Short-term maximum demand control
Phua, Jonathan Yu Hui
Date of Issue2017-05-12
School of Electrical and Electronic Engineering
In Singapore, the electricity market comprises generation companies, transmission retailers and consumers. Electricity generation in Singapore is outsourced to privatized power generation companies to create a market and competitiveness in energy retail while electricity transmission from generators to consumers is controlled by the Government. The pricing of electricity varies upon balancing the supply and demand. At the consumers’ end, Contracted Capacity Charges and Uncontracted Capacity Charges are the two main concerns as part of the tariffs offered to contestable consumers. The purpose of Contracted Capacity is to stimulate better load management, thus avoiding an uncontrolled growth in demand. Thus, as the daily energy consumption in NTU is substantial, the Maximum Demand may exceed the Contracted Capacity limit at times resulting in an exceeded demand. This exceeded demand will only incur an unpleasant electricity price charge under Uncontracted Capacity. Therefore, it is only wise that preventive actions are put in place to reduce energy consumed at peak intervals where the demand exceeds the limit so as to have a more efficient energy usage and reduced energy costs. Therefore, a new maximum demand control method for load management is presented. Based on the nature of the available controllable loads, various objectives such as maximum demand reduction, energy saving and load shifting are formed in order to minimize the monthly total bill cost.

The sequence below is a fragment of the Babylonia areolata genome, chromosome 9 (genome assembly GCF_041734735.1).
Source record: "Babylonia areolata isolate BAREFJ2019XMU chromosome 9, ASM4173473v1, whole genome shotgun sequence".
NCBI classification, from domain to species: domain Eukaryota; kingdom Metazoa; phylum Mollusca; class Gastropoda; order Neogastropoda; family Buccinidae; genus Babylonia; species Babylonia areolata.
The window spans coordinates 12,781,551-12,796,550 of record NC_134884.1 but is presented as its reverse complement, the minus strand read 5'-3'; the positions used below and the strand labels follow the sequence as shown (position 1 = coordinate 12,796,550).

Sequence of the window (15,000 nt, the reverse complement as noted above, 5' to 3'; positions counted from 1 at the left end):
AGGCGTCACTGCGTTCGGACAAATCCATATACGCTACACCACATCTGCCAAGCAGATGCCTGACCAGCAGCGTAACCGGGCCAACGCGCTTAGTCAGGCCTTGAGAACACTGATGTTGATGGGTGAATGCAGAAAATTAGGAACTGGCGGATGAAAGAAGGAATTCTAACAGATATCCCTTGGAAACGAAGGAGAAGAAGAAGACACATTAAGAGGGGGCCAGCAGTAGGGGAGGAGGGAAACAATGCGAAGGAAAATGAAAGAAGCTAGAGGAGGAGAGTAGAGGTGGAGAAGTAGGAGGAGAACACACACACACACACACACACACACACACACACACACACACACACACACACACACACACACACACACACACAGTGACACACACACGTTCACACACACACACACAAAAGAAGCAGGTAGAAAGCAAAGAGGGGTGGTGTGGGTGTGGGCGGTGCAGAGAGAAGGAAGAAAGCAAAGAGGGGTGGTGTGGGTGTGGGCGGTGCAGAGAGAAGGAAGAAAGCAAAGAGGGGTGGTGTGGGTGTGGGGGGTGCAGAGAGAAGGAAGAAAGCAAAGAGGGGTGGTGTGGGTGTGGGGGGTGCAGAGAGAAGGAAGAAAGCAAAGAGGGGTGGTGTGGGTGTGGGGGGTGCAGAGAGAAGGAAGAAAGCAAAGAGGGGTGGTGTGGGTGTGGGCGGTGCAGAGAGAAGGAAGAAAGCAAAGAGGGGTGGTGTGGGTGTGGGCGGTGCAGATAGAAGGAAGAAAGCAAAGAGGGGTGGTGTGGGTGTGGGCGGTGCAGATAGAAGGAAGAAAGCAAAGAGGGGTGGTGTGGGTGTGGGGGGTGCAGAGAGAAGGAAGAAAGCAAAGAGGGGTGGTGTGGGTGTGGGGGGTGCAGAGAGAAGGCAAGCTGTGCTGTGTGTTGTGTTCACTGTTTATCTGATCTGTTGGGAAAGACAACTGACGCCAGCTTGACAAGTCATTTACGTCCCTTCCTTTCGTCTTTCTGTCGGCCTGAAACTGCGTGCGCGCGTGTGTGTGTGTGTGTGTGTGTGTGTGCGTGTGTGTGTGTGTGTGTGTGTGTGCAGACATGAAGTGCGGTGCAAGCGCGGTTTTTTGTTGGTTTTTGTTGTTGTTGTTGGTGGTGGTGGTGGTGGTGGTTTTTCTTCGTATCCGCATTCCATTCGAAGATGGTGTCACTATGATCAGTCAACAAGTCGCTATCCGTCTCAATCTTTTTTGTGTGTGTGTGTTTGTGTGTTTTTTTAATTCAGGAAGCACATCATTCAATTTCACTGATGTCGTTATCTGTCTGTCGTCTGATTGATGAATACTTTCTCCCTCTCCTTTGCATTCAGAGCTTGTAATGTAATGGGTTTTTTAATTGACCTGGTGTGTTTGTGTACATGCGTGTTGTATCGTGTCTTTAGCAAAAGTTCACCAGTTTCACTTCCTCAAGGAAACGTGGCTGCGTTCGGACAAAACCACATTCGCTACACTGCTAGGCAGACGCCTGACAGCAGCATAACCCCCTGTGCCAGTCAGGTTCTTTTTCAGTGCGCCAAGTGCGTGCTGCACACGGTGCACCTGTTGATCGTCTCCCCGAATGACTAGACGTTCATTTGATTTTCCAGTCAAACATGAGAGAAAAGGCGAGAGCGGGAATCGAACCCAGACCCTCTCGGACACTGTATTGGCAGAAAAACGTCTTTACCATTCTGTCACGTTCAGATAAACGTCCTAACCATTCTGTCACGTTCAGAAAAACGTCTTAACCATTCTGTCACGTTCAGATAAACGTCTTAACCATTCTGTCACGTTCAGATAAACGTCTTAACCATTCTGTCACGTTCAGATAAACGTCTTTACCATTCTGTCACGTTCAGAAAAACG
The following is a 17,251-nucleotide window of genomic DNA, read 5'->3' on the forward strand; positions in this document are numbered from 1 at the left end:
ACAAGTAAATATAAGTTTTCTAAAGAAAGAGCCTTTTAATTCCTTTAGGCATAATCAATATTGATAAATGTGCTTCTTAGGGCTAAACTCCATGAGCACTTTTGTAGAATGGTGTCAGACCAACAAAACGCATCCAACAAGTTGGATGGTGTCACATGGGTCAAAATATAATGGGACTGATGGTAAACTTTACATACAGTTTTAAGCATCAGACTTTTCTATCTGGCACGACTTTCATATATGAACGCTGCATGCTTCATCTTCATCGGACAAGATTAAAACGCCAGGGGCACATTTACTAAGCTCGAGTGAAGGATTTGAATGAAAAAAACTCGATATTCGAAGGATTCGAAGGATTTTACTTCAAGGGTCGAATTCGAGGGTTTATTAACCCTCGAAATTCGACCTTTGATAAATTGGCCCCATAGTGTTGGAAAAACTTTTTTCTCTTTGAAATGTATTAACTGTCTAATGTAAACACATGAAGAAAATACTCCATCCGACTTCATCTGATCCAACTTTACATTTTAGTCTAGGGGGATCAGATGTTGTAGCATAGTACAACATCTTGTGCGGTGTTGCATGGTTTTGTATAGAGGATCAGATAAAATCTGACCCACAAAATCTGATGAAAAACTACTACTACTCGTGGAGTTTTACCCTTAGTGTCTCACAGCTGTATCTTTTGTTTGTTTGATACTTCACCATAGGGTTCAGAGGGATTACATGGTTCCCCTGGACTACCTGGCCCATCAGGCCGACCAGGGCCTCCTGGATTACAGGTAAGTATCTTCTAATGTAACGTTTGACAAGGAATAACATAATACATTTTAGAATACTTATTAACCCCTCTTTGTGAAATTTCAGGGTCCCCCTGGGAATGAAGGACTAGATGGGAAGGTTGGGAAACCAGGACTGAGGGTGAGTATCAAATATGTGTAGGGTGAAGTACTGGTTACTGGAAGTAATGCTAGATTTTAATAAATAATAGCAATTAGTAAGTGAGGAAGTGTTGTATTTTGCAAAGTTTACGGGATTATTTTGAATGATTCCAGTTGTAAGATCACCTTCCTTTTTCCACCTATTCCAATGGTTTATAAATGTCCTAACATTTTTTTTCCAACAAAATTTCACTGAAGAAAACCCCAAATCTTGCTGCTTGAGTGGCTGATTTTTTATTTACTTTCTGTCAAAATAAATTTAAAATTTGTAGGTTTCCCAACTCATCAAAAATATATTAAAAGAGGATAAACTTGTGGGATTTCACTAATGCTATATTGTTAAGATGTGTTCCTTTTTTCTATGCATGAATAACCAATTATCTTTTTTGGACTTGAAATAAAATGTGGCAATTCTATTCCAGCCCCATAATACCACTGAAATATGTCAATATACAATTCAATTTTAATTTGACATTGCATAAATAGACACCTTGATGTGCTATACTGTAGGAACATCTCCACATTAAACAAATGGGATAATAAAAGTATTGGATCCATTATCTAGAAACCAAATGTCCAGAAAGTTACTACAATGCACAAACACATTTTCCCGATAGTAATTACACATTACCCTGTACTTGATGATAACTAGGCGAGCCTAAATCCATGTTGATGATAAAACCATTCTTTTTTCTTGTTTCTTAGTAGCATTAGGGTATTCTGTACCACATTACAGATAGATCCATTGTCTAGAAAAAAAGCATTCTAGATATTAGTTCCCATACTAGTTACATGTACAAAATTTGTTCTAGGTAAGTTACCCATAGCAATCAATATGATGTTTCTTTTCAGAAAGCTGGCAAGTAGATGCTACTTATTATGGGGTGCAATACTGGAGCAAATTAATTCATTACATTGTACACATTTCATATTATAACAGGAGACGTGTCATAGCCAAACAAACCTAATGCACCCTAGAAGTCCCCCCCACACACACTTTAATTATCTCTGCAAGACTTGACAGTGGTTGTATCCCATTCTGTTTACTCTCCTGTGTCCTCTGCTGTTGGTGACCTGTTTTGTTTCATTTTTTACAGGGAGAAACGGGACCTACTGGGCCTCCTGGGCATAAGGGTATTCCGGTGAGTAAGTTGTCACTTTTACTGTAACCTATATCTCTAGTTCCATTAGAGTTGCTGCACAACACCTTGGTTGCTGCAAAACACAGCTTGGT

Final Year Project (FYP)
Nanyang Technological University